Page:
By Michael Hill
This is the Aiken, South Carolina house former Port Authority Chairman David Samson traveled to aboard those United Airlines flights. They’re ones he himself allegedly deemed the ‘chairman’s flight’ that departed Newark on Thursday nights and returned from Columbia, South Carolina on Monday mornings. The flights were arranged after Samson had dinner with United’s then-CEO Jeff Smisek, and during the time the Port Authority was considering United’s push to expand its foothold at Newark Liberty International Airport – which the Port Authority runs.
On Tuesday, Smisek, along with two other United executives, resigned after the nation’s third largest carrier’s internal investigation — an investigation launched when the airlines received subpoenas from federal investigators this year.
The money losing, non-stop, 50-seat flights – according to published reports – flew only half full at best. They lasted for 19 months and ended three days after Samson resigned on March 2014 from the Port Authority amid the Bridgegate scandal.
United says it’s still cooperating with US Attorney Paul Fishman’s probe. While Samson’s spokesperson calls it a United matter, the legal world sees it as the feds building a case for indictments to follow.
Ellen Torregrossa-O’Connor is a former Ocean County prosecutor turned criminal defense attorney.
“Many facts remain unknown right now but, if as you suggest there is a Nexis, or even an actual quid pro quo, an exchange of official action in exchange for some gratuities or some benefits to a public official, then I think we both know the answer to where something like that will go,” said Torregrossa-O’Connor.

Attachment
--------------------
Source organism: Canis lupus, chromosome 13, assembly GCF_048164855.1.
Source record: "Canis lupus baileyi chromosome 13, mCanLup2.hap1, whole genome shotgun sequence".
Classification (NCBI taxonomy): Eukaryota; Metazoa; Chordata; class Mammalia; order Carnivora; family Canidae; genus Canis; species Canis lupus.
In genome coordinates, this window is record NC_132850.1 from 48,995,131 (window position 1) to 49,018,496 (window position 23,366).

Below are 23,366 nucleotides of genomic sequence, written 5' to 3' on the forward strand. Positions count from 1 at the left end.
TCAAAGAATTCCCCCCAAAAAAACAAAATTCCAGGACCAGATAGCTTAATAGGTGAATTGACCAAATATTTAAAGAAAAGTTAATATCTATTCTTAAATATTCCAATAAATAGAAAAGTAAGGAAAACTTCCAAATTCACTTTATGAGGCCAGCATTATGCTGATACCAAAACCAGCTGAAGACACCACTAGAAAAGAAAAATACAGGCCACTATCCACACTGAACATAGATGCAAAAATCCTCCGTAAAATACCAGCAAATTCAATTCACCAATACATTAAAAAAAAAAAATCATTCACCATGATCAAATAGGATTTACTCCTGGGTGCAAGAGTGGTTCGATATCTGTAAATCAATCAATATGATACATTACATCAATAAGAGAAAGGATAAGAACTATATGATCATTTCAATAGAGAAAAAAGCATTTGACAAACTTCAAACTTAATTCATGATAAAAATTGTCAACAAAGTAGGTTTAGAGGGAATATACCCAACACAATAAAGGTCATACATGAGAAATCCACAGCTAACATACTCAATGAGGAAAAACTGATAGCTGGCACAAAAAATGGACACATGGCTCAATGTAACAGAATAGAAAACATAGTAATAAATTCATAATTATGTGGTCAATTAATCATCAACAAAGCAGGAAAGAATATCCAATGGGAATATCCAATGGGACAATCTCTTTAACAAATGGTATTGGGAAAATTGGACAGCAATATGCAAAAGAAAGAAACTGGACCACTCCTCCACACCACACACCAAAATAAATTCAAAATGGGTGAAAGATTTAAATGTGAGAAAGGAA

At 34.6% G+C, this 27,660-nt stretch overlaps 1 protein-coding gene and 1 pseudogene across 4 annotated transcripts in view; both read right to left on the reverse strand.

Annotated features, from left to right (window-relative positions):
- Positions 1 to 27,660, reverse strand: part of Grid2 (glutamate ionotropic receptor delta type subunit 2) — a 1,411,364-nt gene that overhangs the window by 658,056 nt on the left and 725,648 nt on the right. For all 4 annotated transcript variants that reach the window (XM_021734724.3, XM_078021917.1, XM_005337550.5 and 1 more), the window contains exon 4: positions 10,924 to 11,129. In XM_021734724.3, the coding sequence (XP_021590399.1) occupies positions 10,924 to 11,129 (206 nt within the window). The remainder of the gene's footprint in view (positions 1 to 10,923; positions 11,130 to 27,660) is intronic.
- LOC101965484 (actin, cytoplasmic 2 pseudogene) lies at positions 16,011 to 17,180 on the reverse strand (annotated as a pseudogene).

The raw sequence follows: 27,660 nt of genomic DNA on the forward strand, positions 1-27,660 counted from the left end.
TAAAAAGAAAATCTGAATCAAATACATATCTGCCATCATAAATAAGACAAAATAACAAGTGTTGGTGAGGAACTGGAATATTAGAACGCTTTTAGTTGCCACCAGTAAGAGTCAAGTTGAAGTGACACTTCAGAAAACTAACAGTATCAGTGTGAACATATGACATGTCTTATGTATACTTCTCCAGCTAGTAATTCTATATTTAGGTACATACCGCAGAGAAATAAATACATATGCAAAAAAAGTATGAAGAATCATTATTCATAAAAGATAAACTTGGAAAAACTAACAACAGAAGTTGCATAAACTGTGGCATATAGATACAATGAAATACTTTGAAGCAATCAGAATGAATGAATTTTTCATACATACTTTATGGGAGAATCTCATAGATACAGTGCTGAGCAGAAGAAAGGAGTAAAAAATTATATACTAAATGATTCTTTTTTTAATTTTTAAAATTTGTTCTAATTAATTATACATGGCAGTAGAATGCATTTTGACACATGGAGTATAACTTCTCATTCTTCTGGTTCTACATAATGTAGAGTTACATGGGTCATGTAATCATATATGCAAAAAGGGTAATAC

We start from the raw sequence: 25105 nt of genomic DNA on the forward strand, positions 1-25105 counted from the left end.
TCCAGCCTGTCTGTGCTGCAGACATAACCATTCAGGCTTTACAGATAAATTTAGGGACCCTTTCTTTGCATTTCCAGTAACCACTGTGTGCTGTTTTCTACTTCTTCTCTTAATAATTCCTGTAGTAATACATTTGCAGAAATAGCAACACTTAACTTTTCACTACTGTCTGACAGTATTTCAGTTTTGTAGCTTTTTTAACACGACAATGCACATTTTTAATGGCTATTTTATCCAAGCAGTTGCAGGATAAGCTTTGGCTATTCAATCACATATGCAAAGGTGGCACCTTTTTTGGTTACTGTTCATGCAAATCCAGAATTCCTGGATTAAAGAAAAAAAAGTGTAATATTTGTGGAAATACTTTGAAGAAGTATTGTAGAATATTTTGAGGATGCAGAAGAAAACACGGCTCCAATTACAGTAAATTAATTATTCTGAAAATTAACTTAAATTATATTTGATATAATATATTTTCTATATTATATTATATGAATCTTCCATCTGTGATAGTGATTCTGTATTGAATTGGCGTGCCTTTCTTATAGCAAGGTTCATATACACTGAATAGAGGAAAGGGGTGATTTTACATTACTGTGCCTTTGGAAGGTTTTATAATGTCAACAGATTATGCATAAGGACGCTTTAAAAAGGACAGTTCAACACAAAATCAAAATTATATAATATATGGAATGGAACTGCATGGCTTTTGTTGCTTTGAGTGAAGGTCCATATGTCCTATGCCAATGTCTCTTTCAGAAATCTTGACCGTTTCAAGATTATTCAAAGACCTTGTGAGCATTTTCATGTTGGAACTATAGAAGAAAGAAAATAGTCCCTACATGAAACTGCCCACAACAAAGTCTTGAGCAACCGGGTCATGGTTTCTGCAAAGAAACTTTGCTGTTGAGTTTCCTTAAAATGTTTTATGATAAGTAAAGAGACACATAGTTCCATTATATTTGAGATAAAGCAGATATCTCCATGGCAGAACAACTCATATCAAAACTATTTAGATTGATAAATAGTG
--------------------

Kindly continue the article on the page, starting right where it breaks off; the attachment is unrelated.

Samson is a close political ally of Governor Christie and neither responded to our calls for comment. The governor appointed Samson to the Port Authority and allegedly was directly involved in the Samson-Smisek talks about United’s operations at the airport.
“Any time you say Bridgegate it hurts Chris Christie. It doesn’t matter what the context is. Even something as obscure as the Samson chairman’s flights,” said Seton Hall University Political Science professor Matt Hale.
Hale says this doesn’t bode well for the presidential candidate’s sudden call for a return of police to stop and frisk on the streets.
“I certainly think it makes his law and order message a little bit more difficult for him to deliver with a straight face. That doesn’t mean he’s not going to do it. Law and order seems to be selling as his calling card and I would expect him to keep doing it no matter what happens with the Samson investigation,” he said.
Hale points out Christie’s the only one in the race with former US Attorney on his resume, which is the same office that’s investigating and prosecuting his political appointees.
Michael joined Mary Alice on set to discuss what lawmakers saying about whether this will have an impact on Port Authority reform.
“They say this should make a really easy case,” Hill said. “Senator Bob Gordon of Bergen county says the headlines keep crying out for reform and you would think this would be easy to accomplish. He says many of those reforms making national news likely would not have happened, and maybe those stories making national news, likely would not have happened, if both sides of the Hudson would accept deals that should not be taking place in the shadows. They should be taken place in plain light. He says the headlines will keep coming, but so should reforms. The governors of both states who run the port authority need to commit to transparency and accountability. Senator Gordon said — look — this is not hard stuff it’s really common sense, but Mary Alice as the saying goes, ‘common sense ain’t common.'”